Last time we took an overview of the early evolution of the chicken as we know it today however this time we will take a step backwards. Chickens weren’t always chickens, at least not the way we think of and see chickens today or even a couple of centuries ago.
The humble chicken today is most probably the most numerous bird on the planet. In fact did you know there are more chickens on the planet than there are people? In 2002, the United Nations Food and Agriculture Organisation estimated that there were 19 billion living chickens in the world, with China having the largest number, followed by the US, Indonesia, and Brazil. This means that with a world population of just over 7 billion then there are almost three chickens to every person in the world at any one point in time.
This was not always the case because the chicken began its existence as a rather localised, obscure, ground dwelling pheasant of the jungles of Southeast Asia. In truth they are classed with similar birds in the taxonomic order Galliformes (commonly called gamebirds or galliforms). This ‘group’ includes – in addition to the chicken and its wild forerunner the jungle fowl – turkeys, pheasants, quail, partridges, guinea fowl, and peafowl.
Galliforms in general are adapted to life on the ground, and as result tend to be heavy in the body when compare with other birds. Whilst we don’t consider chickens to be flyers, the Galliformes are not viewed as flightless, with some capable of flight, though none of them are particularly strong flyers. In the wild most of the species in the order use this ‘half flight’ ability for the primary purpose of avoiding predators. If, whilst out walking you have ever happened upon a pheasant you will familiar with the sudden explosion of wing-flapping as the bird takes off. This is usually accompanied by a squawk and you jumping in alarm. It is a defence mechanism design to startle a potential threat or predator and usually lasts for only a few moments, but sufficiently long enough for the bird to land and gain a fair few metres of distance between itself and the threat.
It was most probably Charles Darwin who first proposed that the ‘chicken’ was the evolved from the galliforms, primarily the jungle fowl (Gallus gallus) and most probably the red jungle fowl. The red jungle fowl, which has the broadest range of the jungle fowl, most resembles the domestic chickens in appearance and behaviour. In fact, many novice and even some experienced poultry enthusiasts could mistake it for a chicken, although truly wild examples of the breed are infrequently encountered. This species is among a group of four surviving, and as many as 13 extinct pheasant-type species that are found from western India through the southern reaches of Asia and into the island chains of Indonesia and the Philippines. The birds generally dwell on the jungle floor and on the margins of grasslands that edge forested areas. The ranges of these closely related species however rarely intersect, so there is little possibility of natural hybridization between them. This indicates that man must have influenced the evolution of the chicken at the very beginning as opposed to a natural occurrence.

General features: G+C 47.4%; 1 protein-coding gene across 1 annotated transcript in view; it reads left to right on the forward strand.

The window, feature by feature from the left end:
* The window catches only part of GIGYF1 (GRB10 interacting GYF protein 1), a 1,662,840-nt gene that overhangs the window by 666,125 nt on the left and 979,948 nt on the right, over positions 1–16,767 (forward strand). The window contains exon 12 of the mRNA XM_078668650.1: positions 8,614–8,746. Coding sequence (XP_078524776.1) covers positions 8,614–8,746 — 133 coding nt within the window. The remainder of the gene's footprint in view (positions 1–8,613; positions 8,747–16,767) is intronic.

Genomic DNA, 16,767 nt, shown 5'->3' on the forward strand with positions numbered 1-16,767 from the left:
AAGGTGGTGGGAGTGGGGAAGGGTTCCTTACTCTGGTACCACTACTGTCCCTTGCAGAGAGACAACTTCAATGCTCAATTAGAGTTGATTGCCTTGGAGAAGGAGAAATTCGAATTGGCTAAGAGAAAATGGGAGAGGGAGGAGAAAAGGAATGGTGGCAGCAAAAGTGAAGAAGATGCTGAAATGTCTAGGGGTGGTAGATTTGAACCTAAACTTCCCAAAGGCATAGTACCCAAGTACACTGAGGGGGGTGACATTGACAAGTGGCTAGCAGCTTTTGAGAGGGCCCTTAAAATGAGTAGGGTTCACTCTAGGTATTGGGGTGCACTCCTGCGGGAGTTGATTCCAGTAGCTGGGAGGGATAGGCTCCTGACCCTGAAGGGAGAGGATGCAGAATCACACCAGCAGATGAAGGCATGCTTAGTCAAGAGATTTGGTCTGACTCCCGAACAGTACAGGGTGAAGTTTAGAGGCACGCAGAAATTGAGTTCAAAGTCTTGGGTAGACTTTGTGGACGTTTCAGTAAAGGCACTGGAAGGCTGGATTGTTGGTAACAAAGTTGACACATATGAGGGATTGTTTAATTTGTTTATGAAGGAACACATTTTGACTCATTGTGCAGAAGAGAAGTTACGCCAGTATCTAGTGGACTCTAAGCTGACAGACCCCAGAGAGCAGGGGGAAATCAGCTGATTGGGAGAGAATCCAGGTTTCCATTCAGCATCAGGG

The other jungle fowl species have relatively small ranges and are mostly isolated. The grey jungle fowl (Gallus sonneratii), sometimes called Sonnerat’s jungle fowl, is found in the westernmost part of the overall range of jungle fowl, generally in peninsular India. It differs most strikingly from its red jungle fowl cousin in its comb—the small points and minimal serrations of the grey jungle fowl comb are clearly in contrast with the more chicken-like “single comb” of the red jungle fowl.
The remaining two jungle fowl species are isolated to some of the islands that lie within the overall range of the Gallus genus. The Sri Lankan jungle fowl (Gallus lafayetii; previously called the Ceylon jungle fowl) is found only on the island of Sri Lanka off the eastern tip of southern India, while the green or Javan jungle fowl (Gallus varius) is found on a few islands in western Indonesia, including Java and Bali.
It is understandable to see how evolutionary theory would identify the red jungle fowl as being the precursor to the chickens we see today however it is not unsurmountable to consider that the ‘chicken’ may have evolved down all the lines of jungle fowl. Even today the true roots of the Araucana are under debate with studies continuing into its true origins. The ones seen today most
certainly will be related in some way to the original jungle fowls, however there is evidence to suggest that the blue egg-laying bird that was discovered in the Northern Chile (later to be known as the Araucana) may in fact have no Asian roots at all, and may not be related to any of the four foundation species of jungle fowl.
The history of the most numerous bird on the planet may documented from domestication onwards but the actual origin and prehistory of the ‘chicken’ remains as complex a question as to which came first, it or the egg?
Next time we’ll take a step forward and investigate the history of the chicken post its early domestication. It was a time when our humble feathered friends where more associated with augury and omens than Aga and onions.